I received a friendly call the other day from" Medicare" offering me a FREE back brace. Never mind that I don't need a back brace; it's FREE through Medicare! I politely told the caller that this was Medicare fraud and requested that my number be removed from the list. For some reason, he hung up on me!
When they hear "palliative care," most people think "hospice"--but this isn't quite correct. While hospice does include palliative care, palliative care is not limited to patients qualified for hospice. Palliative care focuses on relief from the symptoms of illness and addresses physical, emotional, and spiritual needs. Many hospital systems now employ palliative care specialists and some outpatient centers do as well. Some hospice organizations are offering palliative care services in the home to patients not qualified for hospice.
I recently assisted a client at the ER and was thinking about how important it is to have everything you need when you arrive to ensure safe care. Today, I'd like to focus on how you can best advocate for yourself at the ER as well as how to be most comfortable while there.
Urinary Tract Infections (UTIs) are an infection anywhere in the urinary tract system, though we commonly think of them as bladder infections. For most younger adults, they are a simple infection that causes pain in the low pelvis, burning with urination and frequency. However, as we age, typical symptoms are different and the infections can be more serious. UTIs are a common source of infection in the elderly, ranked #2 after upper respiratory infections. If untreated, they can lead to infection of the kidneys (pyelonephritis), sepsis (overwhelming infection in the blood stream), and even death.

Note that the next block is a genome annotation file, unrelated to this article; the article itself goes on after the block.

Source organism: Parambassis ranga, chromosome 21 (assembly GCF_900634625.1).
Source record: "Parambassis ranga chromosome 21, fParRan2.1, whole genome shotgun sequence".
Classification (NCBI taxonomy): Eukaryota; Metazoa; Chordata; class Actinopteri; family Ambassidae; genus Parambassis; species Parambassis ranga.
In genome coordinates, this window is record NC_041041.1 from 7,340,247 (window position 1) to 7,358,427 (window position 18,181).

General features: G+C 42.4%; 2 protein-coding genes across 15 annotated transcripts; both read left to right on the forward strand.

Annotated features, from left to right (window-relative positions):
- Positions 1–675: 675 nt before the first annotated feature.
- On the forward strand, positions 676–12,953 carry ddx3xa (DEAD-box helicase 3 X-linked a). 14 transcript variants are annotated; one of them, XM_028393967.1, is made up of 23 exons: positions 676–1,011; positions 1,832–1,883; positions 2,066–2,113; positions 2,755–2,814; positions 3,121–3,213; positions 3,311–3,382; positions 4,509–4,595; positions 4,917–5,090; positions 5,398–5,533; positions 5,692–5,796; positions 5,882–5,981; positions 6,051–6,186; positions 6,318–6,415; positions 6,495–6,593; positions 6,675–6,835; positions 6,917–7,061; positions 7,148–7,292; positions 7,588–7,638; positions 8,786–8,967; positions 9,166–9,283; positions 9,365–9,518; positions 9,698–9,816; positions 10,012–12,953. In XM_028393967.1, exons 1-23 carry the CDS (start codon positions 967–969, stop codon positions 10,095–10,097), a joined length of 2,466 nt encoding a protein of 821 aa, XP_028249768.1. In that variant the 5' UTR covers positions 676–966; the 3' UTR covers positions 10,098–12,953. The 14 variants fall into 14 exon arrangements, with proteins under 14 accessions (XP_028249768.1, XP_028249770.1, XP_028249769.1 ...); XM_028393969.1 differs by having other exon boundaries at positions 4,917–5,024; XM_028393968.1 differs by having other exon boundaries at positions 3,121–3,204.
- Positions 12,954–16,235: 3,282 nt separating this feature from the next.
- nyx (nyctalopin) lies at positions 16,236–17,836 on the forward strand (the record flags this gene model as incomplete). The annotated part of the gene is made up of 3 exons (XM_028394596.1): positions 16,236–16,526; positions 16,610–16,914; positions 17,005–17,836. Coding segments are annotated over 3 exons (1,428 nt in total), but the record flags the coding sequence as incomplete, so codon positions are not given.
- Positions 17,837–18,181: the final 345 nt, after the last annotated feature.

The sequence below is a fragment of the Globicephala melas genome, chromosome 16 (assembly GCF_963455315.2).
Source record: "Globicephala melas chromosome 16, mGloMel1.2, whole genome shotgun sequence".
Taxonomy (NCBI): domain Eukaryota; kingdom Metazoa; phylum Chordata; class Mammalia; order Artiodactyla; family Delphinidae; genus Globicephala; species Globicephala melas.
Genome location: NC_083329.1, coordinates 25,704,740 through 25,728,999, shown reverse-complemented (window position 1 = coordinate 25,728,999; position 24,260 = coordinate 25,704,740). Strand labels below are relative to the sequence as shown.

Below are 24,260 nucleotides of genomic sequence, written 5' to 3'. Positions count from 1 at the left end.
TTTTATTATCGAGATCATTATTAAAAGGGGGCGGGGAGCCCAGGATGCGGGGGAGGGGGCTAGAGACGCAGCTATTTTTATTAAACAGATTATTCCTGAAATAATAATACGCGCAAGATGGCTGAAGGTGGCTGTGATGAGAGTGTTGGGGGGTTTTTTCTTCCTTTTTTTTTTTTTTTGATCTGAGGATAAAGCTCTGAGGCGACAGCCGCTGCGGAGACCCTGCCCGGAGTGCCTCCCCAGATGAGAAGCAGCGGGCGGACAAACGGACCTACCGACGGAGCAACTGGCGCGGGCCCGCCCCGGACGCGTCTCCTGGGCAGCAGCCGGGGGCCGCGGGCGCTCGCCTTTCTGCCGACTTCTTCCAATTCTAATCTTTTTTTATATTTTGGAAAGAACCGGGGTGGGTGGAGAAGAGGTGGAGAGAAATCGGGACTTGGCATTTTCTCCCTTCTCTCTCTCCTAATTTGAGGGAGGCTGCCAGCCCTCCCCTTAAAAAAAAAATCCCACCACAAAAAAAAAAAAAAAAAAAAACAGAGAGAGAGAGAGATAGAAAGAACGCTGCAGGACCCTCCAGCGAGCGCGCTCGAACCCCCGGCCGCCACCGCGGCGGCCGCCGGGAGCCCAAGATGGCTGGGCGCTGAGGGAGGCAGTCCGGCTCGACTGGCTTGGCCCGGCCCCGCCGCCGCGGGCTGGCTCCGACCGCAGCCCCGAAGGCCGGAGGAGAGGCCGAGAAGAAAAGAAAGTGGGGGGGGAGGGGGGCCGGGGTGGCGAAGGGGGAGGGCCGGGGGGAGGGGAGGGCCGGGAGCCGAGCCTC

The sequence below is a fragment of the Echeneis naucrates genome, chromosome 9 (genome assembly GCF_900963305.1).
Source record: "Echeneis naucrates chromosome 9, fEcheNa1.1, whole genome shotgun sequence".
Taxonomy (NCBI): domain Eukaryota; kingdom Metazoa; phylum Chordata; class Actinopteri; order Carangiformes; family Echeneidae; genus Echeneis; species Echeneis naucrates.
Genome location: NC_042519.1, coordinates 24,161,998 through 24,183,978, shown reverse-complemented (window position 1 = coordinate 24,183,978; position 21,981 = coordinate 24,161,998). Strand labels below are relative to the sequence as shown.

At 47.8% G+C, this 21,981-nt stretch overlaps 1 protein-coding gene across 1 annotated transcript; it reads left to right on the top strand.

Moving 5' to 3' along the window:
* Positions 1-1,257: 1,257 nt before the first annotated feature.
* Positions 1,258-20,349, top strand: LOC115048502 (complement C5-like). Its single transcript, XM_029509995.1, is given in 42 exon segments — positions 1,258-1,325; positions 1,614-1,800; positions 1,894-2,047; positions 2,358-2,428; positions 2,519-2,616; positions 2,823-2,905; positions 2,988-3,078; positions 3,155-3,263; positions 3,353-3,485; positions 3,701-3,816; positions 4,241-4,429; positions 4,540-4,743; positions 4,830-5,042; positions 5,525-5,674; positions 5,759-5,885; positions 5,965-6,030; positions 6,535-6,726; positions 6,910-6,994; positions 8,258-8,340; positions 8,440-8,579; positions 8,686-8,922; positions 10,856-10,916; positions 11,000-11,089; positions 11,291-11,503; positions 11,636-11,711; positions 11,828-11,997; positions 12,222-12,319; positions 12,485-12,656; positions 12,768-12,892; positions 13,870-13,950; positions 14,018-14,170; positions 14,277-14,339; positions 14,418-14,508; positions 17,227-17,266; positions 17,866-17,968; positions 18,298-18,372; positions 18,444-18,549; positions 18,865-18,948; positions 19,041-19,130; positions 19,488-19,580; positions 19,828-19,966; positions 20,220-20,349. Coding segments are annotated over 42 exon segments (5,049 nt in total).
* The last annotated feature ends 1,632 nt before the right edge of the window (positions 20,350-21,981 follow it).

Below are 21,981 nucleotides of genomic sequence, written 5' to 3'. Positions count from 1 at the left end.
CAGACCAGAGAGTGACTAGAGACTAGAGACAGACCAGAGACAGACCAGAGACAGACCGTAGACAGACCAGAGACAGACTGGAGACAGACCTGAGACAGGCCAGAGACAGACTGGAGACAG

I can't count the number of times I've heard a patient say: "I didn't receive my lab results, and 'no news' is 'good news' so they must have been normal." Wrong. There are so many steps between ordering the labs and getting the results to you that results can go missing and important health information can be lost.
I became aware of this initially at my first job out of residency: I was covering for a colleague while he was out of town. I reviewed his patient's chart before seeing him and noticed that a skin cancer had been removed 6 months before. I walked in to see the patient for an unrelated problem, and, when examining him, I asked to see where his skin cancer was. He said, "I have skin cancer?" He had no idea since my colleague, for whatever reason, hadn't notified him. Because of this, I started a new process of notifying all of my patients of their results by mail. It was time intensive to print out all of these letters (usually every weekend), but I wanted to ensure that patients always received their lab results. I instructed them when ordering their labs (or procedure) that no news was NOT good news, and that they should call me for results if they hadn't heard anything in two weeks.
Questionable medical information abounds on the internet--numerous sites touting weight loss "miracles" and cures from cancer to diabetes. How do you know what sites are trustworthy when you're researching a medical condition on the web? Here are some basic guidelines to follow when researching: